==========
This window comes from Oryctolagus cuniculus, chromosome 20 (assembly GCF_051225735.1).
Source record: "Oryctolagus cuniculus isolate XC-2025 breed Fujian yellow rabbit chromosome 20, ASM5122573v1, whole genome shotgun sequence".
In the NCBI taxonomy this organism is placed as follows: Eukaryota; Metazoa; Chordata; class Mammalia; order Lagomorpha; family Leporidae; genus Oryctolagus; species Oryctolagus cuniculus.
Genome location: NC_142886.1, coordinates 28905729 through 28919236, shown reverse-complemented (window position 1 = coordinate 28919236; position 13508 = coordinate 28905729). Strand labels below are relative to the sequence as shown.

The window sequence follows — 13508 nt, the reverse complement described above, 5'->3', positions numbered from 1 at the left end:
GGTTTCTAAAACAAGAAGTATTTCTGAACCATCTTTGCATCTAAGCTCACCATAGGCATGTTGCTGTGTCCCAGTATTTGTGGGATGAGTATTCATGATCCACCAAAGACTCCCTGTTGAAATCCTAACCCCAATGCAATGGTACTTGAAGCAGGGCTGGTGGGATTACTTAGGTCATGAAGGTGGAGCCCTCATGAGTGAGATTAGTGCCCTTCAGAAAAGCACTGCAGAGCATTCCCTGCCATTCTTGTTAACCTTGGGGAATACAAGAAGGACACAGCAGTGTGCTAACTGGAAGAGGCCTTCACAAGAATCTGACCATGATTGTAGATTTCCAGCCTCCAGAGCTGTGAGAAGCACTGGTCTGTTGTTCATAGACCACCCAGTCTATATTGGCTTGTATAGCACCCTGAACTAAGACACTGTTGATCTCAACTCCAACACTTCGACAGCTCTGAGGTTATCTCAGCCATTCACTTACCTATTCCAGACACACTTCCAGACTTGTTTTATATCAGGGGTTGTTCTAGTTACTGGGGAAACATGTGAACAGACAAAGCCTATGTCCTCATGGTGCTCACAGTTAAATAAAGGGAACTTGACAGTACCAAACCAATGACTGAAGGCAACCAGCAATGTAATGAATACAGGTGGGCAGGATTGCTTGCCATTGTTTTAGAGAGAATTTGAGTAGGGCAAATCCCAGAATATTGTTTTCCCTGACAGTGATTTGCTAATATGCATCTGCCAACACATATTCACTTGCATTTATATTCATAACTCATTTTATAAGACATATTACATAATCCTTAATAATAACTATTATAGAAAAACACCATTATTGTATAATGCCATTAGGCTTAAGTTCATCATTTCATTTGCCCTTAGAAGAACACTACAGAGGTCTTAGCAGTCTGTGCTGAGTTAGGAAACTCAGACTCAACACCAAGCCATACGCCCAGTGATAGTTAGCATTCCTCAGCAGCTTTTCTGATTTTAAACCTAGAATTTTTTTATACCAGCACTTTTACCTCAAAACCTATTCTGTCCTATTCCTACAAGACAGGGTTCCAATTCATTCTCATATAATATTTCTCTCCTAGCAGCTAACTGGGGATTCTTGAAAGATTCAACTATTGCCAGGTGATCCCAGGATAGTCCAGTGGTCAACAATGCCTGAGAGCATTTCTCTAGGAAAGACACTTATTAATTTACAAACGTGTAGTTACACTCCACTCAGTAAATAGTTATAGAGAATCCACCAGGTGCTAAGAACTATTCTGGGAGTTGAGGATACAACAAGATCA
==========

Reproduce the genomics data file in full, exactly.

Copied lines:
This window comes from Oryctolagus cuniculus, chromosome 20 (assembly GCF_051225735.1).
Source record: "Oryctolagus cuniculus isolate XC-2025 breed Fujian yellow rabbit chromosome 20, ASM5122573v1, whole genome shotgun sequence".
In the NCBI taxonomy this organism is placed as follows: Eukaryota; Metazoa; Chordata; class Mammalia; order Lagomorpha; family Leporidae; genus Oryctolagus; species Oryctolagus cuniculus.
Genome location: NC_142886.1, coordinates 28905729 through 28919236, shown reverse-complemented (window position 1 = coordinate 28919236; position 13508 = coordinate 28905729). Strand labels below are relative to the sequence as shown.

The window sequence follows — 13508 nt, the reverse complement described above, 5'->3', positions numbered from 1 at the left end:
GGTTTCTAAAACAAGAAGTATTTCTGAACCATCTTTGCATCTAAGCTCACCATAGGCATGTTGCTGTGTCCCAGTATTTGTGGGATGAGTATTCATGATCCACCAAAGACTCCCTGTTGAAATCCTAACCCCAATGCAATGGTACTTGAAGCAGGGCTGGTGGGATTACTTAGGTCATGAAGGTGGAGCCCTCATGAGTGAGATTAGTGCCCTTCAGAAAAGCACTGCAGAGCATTCCCTGCCATTCTTGTTAACCTTGGGGAATACAAGAAGGACACAGCAGTGTGCTAACTGGAAGAGGCCTTCACAAGAATCTGACCATGATTGTAGATTTCCAGCCTCCAGAGCTGTGAGAAGCACTGGTCTGTTGTTCATAGACCACCCAGTCTATATTGGCTTGTATAGCACCCTGAACTAAGACACTGTTGATCTCAACTCCAACACTTCGACAGCTCTGAGGTTATCTCAGCCATTCACTTACCTATTCCAGACACACTTCCAGACTTGTTTTATATCAGGGGTTGTTCTAGTTACTGGGGAAACATGTGAACAGACAAAGCCTATGTCCTCATGGTGCTCACAGTTAAATAAAGGGAACTTGACAGTACCAAACCAATGACTGAAGGCAACCAGCAATGTAATGAATACAGGTGGGCAGGATTGCTTGCCATTGTTTTAGAGAGAATTTGAGTAGGGCAAATCCCAGAATATTGTTTTCCCTGACAGTGATTTGCTAATATGCATCTGCCAACACATATTCACTTGCATTTATATTCATAACTCATTTTATAAGACATATTACATAATCCTTAATAATAACTATTATAGAAAAACACCATTATTGTATAATGCCATTAGGCTTAAGTTCATCATTTCATTTGCCCTTAGAAGAACACTACAGAGGTCTTAGCAGTCTGTGCTGAGTTAGGAAACTCAGACTCAACACCAAGCCATACGCCCAGTGATAGTTAGCATTCCTCAGCAGCTTTTCTGATTTTAAACCTAGAATTTTTTTATACCAGCACTTTTACCTCAAAACCTATTCTGTCCTATTCCTACAAGACAGGGTTCCAATTCATTCTCATATAATATTTCTCTCCTAGCAGCTAACTGGGGATTCTTGAAAGATTCAACTATTGCCAGGTGATCCCAGGATAGTCCAGTGGTCAACAATGCCTGAGAGCATTTCTCTAGGAAAGACACTTATTAATTTACAAACGTGTAGTTACACTCCACTCAGTAAATAGTTATAGAGAATCCACCAGGTGCTAAGAACTATTCTGGGAGTTGAGGATACAACAAGATCA